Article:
Many cardio workouts claim to create a better-looking or firmer butt. During the session, the instructor tells attendees to put more power into their kickback so they “feel the burn” in their glutes. This sends a message that you can build glute muscles with cardio alone.
Yes, they might feel muscle soreness in their glutes after a cardio workout. But if a client wants to create a stronger, bigger backside, strength training is required. Help them understand this so they don’t mistakenly believe that cardio exercise is enough to build the butt they want.
We often talk about the glutes as if we are referring to one single muscle. So, if a client does one glute exercise, they may think that they’re good.
To keep them from making this mistake, explain that the glutes are actually a muscle group. When training then, they want to make sure they hit each individual muscle:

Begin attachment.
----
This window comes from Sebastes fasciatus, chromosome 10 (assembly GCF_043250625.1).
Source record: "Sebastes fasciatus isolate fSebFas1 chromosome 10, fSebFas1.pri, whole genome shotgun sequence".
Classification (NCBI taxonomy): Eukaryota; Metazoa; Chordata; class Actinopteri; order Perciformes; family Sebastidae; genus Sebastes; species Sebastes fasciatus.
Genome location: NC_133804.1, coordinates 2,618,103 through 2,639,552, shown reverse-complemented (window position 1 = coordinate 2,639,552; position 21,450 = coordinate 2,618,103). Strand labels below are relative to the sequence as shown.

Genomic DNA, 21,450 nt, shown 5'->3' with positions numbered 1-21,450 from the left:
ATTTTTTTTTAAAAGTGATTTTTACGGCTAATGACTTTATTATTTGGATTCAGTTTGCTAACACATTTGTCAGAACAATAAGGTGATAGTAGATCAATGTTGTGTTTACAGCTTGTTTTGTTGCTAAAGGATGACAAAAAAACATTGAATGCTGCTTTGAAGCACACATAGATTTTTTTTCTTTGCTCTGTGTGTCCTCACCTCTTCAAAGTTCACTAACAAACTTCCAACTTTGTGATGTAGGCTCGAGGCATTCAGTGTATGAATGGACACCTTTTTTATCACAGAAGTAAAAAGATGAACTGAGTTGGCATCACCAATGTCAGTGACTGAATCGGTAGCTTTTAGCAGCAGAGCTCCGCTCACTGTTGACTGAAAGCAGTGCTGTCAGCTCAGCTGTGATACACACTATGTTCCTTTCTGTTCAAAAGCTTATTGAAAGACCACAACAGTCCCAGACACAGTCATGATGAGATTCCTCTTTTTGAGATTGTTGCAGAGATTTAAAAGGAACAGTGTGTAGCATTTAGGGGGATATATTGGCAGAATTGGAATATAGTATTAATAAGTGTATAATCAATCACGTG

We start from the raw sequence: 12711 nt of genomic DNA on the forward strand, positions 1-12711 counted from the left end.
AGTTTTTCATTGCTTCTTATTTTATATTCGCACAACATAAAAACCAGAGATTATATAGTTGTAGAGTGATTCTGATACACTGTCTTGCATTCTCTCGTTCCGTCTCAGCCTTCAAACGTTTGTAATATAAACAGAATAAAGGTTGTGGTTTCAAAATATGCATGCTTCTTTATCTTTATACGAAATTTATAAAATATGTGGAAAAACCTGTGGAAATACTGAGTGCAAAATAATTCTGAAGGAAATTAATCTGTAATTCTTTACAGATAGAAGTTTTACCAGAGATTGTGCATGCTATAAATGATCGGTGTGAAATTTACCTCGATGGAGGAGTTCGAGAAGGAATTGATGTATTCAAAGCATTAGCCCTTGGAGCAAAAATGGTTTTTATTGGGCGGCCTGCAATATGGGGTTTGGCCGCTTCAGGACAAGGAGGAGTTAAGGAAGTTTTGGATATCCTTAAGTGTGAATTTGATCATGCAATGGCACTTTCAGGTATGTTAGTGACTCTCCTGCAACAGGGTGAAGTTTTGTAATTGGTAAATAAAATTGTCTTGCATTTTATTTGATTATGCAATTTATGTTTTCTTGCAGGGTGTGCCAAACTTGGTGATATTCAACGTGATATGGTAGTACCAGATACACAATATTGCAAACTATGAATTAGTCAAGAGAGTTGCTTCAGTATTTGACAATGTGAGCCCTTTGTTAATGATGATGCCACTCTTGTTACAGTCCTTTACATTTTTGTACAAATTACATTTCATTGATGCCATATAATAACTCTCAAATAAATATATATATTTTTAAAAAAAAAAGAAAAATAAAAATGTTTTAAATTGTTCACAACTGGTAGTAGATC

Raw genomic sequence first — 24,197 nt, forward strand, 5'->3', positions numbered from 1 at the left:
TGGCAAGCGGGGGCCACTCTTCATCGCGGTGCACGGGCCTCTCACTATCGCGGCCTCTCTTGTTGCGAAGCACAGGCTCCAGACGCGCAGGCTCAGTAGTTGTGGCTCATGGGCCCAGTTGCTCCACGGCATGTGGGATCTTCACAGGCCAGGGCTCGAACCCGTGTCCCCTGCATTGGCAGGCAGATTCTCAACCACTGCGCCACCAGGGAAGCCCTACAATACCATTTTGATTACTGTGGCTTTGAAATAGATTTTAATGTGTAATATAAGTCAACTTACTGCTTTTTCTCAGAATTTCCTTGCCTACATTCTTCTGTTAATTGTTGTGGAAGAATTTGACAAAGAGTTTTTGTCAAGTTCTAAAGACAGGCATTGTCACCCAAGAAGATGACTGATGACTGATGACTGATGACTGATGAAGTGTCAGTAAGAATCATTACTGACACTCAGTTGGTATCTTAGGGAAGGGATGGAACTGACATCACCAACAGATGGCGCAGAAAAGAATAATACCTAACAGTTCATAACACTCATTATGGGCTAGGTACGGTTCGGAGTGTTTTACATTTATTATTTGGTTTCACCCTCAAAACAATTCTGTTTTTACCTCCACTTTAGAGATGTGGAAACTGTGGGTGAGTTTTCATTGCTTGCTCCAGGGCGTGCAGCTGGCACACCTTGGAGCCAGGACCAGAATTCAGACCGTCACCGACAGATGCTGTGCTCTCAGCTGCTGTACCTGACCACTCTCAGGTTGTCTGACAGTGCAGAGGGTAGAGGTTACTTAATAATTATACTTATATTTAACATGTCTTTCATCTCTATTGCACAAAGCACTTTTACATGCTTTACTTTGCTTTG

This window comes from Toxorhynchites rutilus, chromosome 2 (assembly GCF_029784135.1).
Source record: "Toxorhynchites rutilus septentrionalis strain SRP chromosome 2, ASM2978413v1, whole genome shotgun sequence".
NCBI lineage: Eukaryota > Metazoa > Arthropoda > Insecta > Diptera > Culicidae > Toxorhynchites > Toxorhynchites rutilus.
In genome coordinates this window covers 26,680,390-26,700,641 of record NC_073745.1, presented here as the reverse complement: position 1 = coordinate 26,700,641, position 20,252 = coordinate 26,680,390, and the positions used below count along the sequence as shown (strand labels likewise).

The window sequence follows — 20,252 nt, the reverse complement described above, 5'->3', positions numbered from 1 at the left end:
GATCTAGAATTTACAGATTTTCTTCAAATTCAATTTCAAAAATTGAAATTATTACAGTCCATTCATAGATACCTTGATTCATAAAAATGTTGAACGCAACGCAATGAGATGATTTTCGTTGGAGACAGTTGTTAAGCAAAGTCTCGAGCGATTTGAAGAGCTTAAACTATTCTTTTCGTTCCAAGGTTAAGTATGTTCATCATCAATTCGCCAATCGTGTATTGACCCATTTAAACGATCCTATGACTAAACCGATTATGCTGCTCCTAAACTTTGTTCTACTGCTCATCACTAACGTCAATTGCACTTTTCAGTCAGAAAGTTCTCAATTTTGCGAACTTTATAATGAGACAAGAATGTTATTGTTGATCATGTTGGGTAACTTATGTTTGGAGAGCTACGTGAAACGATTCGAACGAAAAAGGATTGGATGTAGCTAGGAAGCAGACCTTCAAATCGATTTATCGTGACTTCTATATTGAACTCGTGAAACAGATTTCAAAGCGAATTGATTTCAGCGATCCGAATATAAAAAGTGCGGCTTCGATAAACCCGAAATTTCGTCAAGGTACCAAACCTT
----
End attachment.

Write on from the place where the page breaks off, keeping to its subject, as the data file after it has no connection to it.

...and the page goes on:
gluteus maximus – the biggest and most superficial muscle, giving the butt its shape; supports hip extension and thigh abduction, also aiding in thigh adduction and external rotation
gluteus medius – sits under the gluteus maximus; helps the thigh internally rotate and abduct at the hip joint
gluteus minimus – the deepest gluteal muscle, and also the smallest; helps the gluteus medius with thigh internal rotation and abduction
Performing isolation exercises that target all three muscles provides a more complete glute workout. At the same time, keep in mind that you can’t isolate each glute muscle completely. One reason is that they often work together. Plus, many movements use a variety of additional muscles, such as leg exercises that also work the hamstrings.
That said, some exercises target one glute muscle more than the others. Research indicates that the best movements to target the gluteus maximus include the split squat, step-up, deadlift, and barbell hip thrust.
Another study reveals that the single-leg bridge, side-lying hip abduction, and lateral step-up are great for working the gluteus medius. To work the gluteus minimus, include exercises such as the single-leg bridge and single-leg squat. All these together can help your client develop strong glutes.